Dealing With “Dark” Feelings

October 2, 2009 by admin  
Filed under Thoughts

depressionHave you ever had the experience of going through a very difficult time in your life and after struggling through that period you began to wonder whether God was really there at all?  Maybe you may have had very few doubts about your faith before this time of uncertainty.  Although your relationship to God has been secure in your mind for years, during this trial, you have begun to wonder, “Is God really there?  Am I still OK with Him?  Have I somehow gotten off-track in my Christian life?”  If that is or recently has been your experience, then you can take some comfort in the fact that you are in good company.  Practically every Christian goes through something of this kind at one time or another.  But how should you deal with these feelings?  Allow me suggest a couple of possibilities:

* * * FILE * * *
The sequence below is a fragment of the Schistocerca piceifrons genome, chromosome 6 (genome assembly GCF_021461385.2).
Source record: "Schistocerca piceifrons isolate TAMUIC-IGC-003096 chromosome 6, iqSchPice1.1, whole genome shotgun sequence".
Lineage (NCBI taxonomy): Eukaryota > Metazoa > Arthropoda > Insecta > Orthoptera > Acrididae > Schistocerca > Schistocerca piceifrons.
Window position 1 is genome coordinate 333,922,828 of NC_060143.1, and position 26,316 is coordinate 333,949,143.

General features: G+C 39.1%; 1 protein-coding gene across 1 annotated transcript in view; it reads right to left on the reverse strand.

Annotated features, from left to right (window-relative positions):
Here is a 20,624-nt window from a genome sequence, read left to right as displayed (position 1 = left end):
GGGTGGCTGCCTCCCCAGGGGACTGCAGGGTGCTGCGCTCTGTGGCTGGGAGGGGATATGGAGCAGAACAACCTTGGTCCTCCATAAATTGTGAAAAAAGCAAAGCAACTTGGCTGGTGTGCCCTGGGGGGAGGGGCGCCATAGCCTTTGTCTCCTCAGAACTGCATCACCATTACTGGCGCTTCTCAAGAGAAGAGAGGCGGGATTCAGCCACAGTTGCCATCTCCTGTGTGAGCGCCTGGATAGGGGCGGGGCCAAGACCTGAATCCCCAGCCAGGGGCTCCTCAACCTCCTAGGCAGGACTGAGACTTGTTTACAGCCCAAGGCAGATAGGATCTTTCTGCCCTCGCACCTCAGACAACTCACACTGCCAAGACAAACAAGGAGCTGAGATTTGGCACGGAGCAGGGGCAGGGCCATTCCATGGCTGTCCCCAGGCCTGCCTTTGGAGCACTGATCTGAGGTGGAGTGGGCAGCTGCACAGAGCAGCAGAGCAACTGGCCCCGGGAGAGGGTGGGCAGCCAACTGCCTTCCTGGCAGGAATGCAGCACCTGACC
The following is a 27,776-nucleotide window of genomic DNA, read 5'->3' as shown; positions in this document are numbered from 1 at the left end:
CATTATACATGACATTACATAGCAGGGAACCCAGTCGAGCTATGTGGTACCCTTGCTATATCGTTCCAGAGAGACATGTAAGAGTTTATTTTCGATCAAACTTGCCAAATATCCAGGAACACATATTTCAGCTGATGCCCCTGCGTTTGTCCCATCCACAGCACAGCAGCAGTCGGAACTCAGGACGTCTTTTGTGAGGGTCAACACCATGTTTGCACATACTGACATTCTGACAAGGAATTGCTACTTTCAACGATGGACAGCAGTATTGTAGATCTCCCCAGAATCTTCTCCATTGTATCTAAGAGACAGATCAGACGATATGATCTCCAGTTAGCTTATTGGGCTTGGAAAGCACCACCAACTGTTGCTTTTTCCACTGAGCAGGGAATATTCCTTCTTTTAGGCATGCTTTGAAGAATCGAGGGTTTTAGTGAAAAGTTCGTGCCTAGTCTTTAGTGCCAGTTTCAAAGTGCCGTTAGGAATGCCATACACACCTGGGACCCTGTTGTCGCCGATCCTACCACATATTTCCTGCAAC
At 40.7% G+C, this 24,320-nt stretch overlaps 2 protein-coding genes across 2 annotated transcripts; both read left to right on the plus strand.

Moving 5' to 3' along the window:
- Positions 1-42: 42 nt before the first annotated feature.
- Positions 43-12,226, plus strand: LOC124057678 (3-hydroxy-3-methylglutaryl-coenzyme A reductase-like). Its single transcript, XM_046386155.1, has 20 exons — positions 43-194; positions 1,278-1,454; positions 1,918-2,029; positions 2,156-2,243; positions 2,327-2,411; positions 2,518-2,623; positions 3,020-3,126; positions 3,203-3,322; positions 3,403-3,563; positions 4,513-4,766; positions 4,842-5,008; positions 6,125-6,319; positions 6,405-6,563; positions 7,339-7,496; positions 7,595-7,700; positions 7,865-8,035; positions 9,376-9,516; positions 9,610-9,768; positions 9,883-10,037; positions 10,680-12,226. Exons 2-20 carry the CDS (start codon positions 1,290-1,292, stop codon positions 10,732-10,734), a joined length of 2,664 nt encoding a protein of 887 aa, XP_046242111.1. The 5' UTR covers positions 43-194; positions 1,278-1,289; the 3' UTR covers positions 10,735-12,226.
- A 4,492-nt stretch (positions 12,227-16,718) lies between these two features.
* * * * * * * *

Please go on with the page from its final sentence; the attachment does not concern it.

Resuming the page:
First, this may be a good opportunity to do some serious spiritual self-evaluation.  It is possible that there really may be something amiss in your faith.  For example, sin which has not been repented of always blocks fellowship with God, and should be taken care of immediately.  Prayerful examination of your life in light of scripture will reveal whether this is the case.

It could also be that the problem is more far-reaching.  Perhaps you have never really turned from a self-oriented life and trusted completely in Jesus Christ.  In that case, in order to be right with God there must first be that basic step of faith in Christ.  This is neither as mysterious nor as complicated as you might think.  All God is asking is that you admit your need for him (“Lord, I am a sinner who has lost my way.”) and put your fundamental trust in him to save you from yourself and the judgment for your wrongdoings.  Then you make up your mind to allow him to teach you through the Bible how to live for him in this new life you have chosen.